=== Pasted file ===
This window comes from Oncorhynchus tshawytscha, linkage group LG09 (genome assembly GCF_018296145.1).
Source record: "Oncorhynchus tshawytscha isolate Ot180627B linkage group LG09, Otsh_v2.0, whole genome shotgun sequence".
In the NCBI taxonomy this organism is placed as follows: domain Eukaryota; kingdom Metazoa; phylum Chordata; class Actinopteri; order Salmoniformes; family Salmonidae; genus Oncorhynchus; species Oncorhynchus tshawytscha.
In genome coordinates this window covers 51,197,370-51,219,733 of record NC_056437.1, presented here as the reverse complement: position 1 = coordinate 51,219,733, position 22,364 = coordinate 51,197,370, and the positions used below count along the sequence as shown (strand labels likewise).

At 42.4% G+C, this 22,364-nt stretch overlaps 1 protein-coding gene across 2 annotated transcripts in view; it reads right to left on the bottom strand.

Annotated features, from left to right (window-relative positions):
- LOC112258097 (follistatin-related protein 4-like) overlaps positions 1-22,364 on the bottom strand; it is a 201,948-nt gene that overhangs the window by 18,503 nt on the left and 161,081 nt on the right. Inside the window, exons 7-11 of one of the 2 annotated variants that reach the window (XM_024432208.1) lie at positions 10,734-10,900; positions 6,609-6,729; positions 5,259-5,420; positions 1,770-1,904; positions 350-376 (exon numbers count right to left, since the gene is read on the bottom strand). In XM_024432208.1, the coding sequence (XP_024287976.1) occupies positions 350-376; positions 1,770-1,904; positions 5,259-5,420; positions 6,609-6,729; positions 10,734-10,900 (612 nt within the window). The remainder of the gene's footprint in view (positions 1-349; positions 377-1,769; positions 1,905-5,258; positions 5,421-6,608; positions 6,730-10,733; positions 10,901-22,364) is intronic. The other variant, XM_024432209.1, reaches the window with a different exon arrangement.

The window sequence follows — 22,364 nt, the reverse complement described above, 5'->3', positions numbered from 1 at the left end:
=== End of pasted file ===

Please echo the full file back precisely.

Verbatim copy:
This window comes from Oncorhynchus tshawytscha, linkage group LG09 (genome assembly GCF_018296145.1).
Source record: "Oncorhynchus tshawytscha isolate Ot180627B linkage group LG09, Otsh_v2.0, whole genome shotgun sequence".
In the NCBI taxonomy this organism is placed as follows: domain Eukaryota; kingdom Metazoa; phylum Chordata; class Actinopteri; order Salmoniformes; family Salmonidae; genus Oncorhynchus; species Oncorhynchus tshawytscha.
In genome coordinates this window covers 51,197,370-51,219,733 of record NC_056437.1, presented here as the reverse complement: position 1 = coordinate 51,219,733, position 22,364 = coordinate 51,197,370, and the positions used below count along the sequence as shown (strand labels likewise).

At 42.4% G+C, this 22,364-nt stretch overlaps 1 protein-coding gene across 2 annotated transcripts in view; it reads right to left on the bottom strand.

Annotated features, from left to right (window-relative positions):
- LOC112258097 (follistatin-related protein 4-like) overlaps positions 1-22,364 on the bottom strand; it is a 201,948-nt gene that overhangs the window by 18,503 nt on the left and 161,081 nt on the right. Inside the window, exons 7-11 of one of the 2 annotated variants that reach the window (XM_024432208.1) lie at positions 10,734-10,900; positions 6,609-6,729; positions 5,259-5,420; positions 1,770-1,904; positions 350-376 (exon numbers count right to left, since the gene is read on the bottom strand). In XM_024432208.1, the coding sequence (XP_024287976.1) occupies positions 350-376; positions 1,770-1,904; positions 5,259-5,420; positions 6,609-6,729; positions 10,734-10,900 (612 nt within the window). The remainder of the gene's footprint in view (positions 1-349; positions 377-1,769; positions 1,905-5,258; positions 5,421-6,608; positions 6,730-10,733; positions 10,901-22,364) is intronic. The other variant, XM_024432209.1, reaches the window with a different exon arrangement.

The window sequence follows — 22,364 nt, the reverse complement described above, 5'->3', positions numbered from 1 at the left end: